Art at CAS: Do Your Own Research Center

23 Jun 2023

Artist Niko Abramidis & NE has transformed the Center for Advanced Studies into the headquarters of a mysterious species.

“Art has become a significant component of interdisciplinary exchange at CAS,” says Managing Director Annette Meyer. | © CAS

Enter the Center for Advanced Studies (CAS) and you find yourself in the headquarters of a curious species: Munich artist Niko Abramidis & NE has transformed the house on Seestrasse near the English Garden into a den for lizard people: “a headquarters of secret research, knowledge discovery, and knowledge generation,” as the artist himself describes it.

Visitors to the Center for Advanced Studies, which provides a forum at LMU for interdisciplinary exchange and various forms of collaborative research, are greeted by a new handwritten sign on its fence: Do Your Own Research Center (DYOR U). This center “serves as a think tank to open up scientific knowledge encrypted by archaic codes and to provide substantial insights into the future,” writes CAS on its homepage about the artistic repurposing of its rooms.

“How ideologies originate and how we try to decipher our world is a sort of leitmotif running through the exhibition,” says Dr. Annette Meyer, Managing Director of CAS, as she gives a guided tour through the rooms. Niko Abramidis, who studied under Julian Rosefeldt and Markus Oehlen at the Academy of Fine Arts in Munich and under Byung-Chul Han at the College of Fine Arts in Berlin, is interested in a broad range of scientific topics. He has been a guest at CAS on several occasions and regularly takes part in events and scientific conferences. In his own New World Network research group, which includes artists, scientists, blockchain developers, and business people, he explores questions relating to artificial intelligence and self-learning technologies, among other subjects.

“Abramidis takes scientific methods very seriously. But he also interrogates them and makes us aware how insufficient our approaches can sometimes be. And naturally, he pokes some fun as well,” says Annette Meyer. In Abramidis’ work, there is a big focus on semiotic systems: The walls of CAS / DYOR U, for example, feature artifacts of the lizard people, ominous beings which might come from the past or from the future. “In any case, one gets the impression that the species collects and tries to decode these objects which it has created or inherited,” says Meyer.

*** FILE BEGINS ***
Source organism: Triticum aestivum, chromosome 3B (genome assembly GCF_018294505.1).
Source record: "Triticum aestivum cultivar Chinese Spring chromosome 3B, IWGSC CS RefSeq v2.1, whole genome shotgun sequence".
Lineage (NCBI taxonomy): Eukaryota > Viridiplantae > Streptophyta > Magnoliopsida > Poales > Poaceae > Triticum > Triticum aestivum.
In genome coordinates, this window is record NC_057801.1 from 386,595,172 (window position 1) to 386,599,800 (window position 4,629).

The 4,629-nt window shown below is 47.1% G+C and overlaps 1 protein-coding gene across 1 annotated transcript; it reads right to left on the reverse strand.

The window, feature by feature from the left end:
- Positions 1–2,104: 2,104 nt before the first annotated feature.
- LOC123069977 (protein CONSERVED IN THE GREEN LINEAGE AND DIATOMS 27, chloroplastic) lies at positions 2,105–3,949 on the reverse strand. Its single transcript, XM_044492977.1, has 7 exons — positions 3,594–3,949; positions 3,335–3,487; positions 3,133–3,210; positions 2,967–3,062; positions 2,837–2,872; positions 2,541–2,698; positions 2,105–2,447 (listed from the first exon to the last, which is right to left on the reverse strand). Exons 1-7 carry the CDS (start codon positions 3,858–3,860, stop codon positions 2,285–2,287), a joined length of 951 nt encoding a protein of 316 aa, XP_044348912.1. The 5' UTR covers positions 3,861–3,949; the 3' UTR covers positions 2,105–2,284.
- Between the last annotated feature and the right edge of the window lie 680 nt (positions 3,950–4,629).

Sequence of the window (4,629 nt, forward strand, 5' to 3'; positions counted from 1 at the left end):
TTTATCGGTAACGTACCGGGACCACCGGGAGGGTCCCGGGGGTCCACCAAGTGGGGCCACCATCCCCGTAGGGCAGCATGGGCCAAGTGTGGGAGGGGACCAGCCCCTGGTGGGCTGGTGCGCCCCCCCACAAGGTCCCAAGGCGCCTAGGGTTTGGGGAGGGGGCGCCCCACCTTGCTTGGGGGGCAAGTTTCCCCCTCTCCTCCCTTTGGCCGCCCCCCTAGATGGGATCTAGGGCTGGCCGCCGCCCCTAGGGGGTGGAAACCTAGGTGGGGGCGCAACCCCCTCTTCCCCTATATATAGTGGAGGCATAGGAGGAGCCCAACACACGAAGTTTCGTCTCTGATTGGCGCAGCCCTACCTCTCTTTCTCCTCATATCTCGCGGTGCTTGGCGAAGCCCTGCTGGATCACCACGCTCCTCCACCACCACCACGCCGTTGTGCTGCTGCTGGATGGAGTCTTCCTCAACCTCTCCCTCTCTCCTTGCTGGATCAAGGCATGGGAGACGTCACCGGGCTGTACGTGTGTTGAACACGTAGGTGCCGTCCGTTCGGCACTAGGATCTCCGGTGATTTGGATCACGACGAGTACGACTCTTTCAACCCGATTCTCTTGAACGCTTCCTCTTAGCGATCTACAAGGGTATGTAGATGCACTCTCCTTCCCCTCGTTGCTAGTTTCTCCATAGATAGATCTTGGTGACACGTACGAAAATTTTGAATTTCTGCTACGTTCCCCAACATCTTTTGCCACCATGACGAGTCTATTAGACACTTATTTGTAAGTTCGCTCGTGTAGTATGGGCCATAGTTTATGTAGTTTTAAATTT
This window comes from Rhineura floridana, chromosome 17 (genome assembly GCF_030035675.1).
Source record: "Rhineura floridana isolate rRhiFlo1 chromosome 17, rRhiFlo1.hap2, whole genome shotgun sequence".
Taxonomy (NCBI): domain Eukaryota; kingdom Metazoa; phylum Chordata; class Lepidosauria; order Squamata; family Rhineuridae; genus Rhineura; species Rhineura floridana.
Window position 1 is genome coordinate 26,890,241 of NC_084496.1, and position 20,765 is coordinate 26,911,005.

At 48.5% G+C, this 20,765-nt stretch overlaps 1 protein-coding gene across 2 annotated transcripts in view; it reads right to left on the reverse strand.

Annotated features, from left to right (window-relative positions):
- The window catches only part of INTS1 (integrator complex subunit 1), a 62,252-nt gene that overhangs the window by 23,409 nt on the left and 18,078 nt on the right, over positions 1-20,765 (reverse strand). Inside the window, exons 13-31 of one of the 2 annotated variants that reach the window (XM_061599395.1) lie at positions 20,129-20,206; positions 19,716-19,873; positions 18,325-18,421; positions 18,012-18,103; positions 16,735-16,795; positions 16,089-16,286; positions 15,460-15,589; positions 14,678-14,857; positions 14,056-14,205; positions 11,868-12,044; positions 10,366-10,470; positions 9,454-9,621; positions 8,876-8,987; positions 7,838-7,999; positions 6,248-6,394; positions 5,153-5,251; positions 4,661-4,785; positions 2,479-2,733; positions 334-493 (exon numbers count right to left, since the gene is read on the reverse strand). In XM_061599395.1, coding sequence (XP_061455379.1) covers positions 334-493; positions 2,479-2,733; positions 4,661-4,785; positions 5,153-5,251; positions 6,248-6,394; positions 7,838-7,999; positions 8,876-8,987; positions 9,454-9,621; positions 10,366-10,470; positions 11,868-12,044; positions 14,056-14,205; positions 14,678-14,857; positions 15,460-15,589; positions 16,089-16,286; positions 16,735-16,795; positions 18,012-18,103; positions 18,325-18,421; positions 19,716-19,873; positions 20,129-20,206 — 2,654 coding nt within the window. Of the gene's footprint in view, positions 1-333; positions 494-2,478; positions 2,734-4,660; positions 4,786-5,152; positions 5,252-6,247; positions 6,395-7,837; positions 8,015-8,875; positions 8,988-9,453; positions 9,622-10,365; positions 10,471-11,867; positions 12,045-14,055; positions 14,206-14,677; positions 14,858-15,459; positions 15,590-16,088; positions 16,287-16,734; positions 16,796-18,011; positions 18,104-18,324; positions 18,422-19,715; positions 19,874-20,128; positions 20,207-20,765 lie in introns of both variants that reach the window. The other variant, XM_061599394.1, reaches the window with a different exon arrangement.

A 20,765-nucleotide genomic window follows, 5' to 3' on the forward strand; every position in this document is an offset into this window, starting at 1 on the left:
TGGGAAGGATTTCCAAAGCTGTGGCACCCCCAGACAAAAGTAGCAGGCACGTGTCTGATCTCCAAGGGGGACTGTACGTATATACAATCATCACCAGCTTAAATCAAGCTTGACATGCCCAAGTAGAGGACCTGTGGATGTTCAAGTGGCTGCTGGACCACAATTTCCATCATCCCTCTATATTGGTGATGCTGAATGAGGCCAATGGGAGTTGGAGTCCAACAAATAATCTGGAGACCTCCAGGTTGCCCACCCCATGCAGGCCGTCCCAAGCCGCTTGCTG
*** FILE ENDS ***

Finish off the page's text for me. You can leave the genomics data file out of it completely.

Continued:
Archaic symbolism and state-of-the-art technologies

Niko Abramidis

Do Your Own Research Center | © CAS

Games with signs, symbols, and ciphers recur in many works of the artist, who was born in 1987. For CAS, Abramidis has created paintings and sculptures that can seem archaic and ultra-modern at the same time. On the first floor of the house, there is a steel throne, which holds modern technology in its interior. With a keypad and a trackball embedded in the armrest, it recalls the iconic armchairs of James Bond villains. Yellow glasses lie around, which the lizard people use to observe the artifacts. Perhaps this eyewear helps them decipher things or allows them draw certain conclusions. Also lying around is virtual money, which can be used to purchase NTFs – that is to say, digital shares in the artworks.

The large table in the CAS conference room is decked out for an unusual meeting. Its printed tablecloth suggests a playful board meeting in which members watch cat pictures on digital gadgets, eat a lot of cookies, and smoke e-cigarettes. Books by experimental science fiction authors such as J.G. Ballard, Tom McCarthy, and Philip K. Dick line the shelves.